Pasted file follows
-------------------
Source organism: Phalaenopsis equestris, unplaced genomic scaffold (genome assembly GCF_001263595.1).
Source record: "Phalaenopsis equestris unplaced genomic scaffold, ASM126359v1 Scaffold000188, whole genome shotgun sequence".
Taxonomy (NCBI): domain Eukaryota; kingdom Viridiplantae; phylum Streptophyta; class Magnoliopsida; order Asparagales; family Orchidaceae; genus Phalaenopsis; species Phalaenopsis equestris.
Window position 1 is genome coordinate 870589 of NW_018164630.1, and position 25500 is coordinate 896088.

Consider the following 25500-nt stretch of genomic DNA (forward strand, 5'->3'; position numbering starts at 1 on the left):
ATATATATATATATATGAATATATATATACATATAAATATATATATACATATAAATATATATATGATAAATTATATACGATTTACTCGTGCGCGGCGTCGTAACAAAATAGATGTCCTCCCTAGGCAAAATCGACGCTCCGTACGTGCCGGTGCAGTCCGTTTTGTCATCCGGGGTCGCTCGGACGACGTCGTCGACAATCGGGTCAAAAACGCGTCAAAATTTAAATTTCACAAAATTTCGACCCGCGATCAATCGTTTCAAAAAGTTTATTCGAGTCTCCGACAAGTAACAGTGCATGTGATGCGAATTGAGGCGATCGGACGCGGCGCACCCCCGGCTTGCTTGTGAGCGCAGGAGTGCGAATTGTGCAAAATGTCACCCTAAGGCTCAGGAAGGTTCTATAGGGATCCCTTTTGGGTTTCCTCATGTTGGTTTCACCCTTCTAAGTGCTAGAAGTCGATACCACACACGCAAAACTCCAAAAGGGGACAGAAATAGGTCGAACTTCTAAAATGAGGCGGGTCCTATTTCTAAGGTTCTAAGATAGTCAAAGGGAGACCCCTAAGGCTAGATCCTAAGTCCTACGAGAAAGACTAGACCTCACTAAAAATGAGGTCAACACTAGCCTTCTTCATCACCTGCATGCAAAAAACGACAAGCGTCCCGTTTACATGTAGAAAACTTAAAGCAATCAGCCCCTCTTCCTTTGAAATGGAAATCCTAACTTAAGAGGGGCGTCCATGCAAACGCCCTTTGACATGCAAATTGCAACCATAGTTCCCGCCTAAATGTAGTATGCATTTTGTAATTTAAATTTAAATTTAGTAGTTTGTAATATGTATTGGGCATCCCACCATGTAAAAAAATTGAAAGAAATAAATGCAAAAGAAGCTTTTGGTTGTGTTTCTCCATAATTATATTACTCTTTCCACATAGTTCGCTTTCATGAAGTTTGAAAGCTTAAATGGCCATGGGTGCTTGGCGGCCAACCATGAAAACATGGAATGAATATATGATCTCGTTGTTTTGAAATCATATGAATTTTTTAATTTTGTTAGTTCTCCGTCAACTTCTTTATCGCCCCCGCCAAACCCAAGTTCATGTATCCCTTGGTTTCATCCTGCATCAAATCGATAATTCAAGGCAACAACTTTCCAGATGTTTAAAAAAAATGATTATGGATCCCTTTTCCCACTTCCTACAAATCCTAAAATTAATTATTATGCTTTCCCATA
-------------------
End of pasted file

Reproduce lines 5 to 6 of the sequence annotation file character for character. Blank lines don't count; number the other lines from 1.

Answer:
Consider the following 25500-nt stretch of genomic DNA (forward strand, 5'->3'; position numbering starts at 1 on the left):
ATATATATATATATATGAATATATATATACATATAAATATATATATACATATAAATATATATATGATAAATTATATACGATTTACTCGTGCGCGGCGTCGTAACAAAATAGATGTCCTCCCTAGGCAAAATCGACGCTCCGTACGTGCCGGTGCAGTCCGTTTTGTCATCCGGGGTCGCTCGGACGACGTCGTCGACAATCGGGTCAAAAACGCGTCAAAATTTAAATTTCACAAAATTTCGACCCGCGATCAATCGTTTCAAAAAGTTTATTCGAGTCTCCGACAAGTAACAGTGCATGTGATGCGAATTGAGGCGATCGGACGCGGCGCACCCCCGGCTTGCTTGTGAGCGCAGGAGTGCGAATTGTGCAAAATGTCACCCTAAGGCTCAGGAAGGTTCTATAGGGATCCCTTTTGGGTTTCCTCATGTTGGTTTCACCCTTCTAAGTGCTAGAAGTCGATACCACACACGCAAAACTCCAAAAGGGGACAGAAATAGGTCGAACTTCTAAAATGAGGCGGGTCCTATTTCTAAGGTTCTAAGATAGTCAAAGGGAGACCCCTAAGGCTAGATCCTAAGTCCTACGAGAAAGACTAGACCTCACTAAAAATGAGGTCAACACTAGCCTTCTTCATCACCTGCATGCAAAAAACGACAAGCGTCCCGTTTACATGTAGAAAACTTAAAGCAATCAGCCCCTCTTCCTTTGAAATGGAAATCCTAACTTAAGAGGGGCGTCCATGCAAACGCCCTTTGACATGCAAATTGCAACCATAGTTCCCGCCTAAATGTAGTATGCATTTTGTAATTTAAATTTAAATTTAGTAGTTTGTAATATGTATTGGGCATCCCACCATGTAAAAAAATTGAAAGAAATAAATGCAAAAGAAGCTTTTGGTTGTGTTTCTCCATAATTATATTACTCTTTCCACATAGTTCGCTTTCATGAAGTTTGAAAGCTTAAATGGCCATGGGTGCTTGGCGGCCAACCATGAAAACATGGAATGAATATATGATCTCGTTGTTTTGAAATCATATGAATTTTTTAATTTTGTTAGTTCTCCGTCAACTTCTTTATCGCCCCCGCCAAACCCAAGTTCATGTATCCCTTGGTTTCATCCTGCATCAAATCGATAATTCAAGGCAACAACTTTCCAGATGTTTAAAAAAAATGATTATGGATCCCTTTTCCCACTTCCTACAAATCCTAAAATTAATTATTATGCTTTCCCATA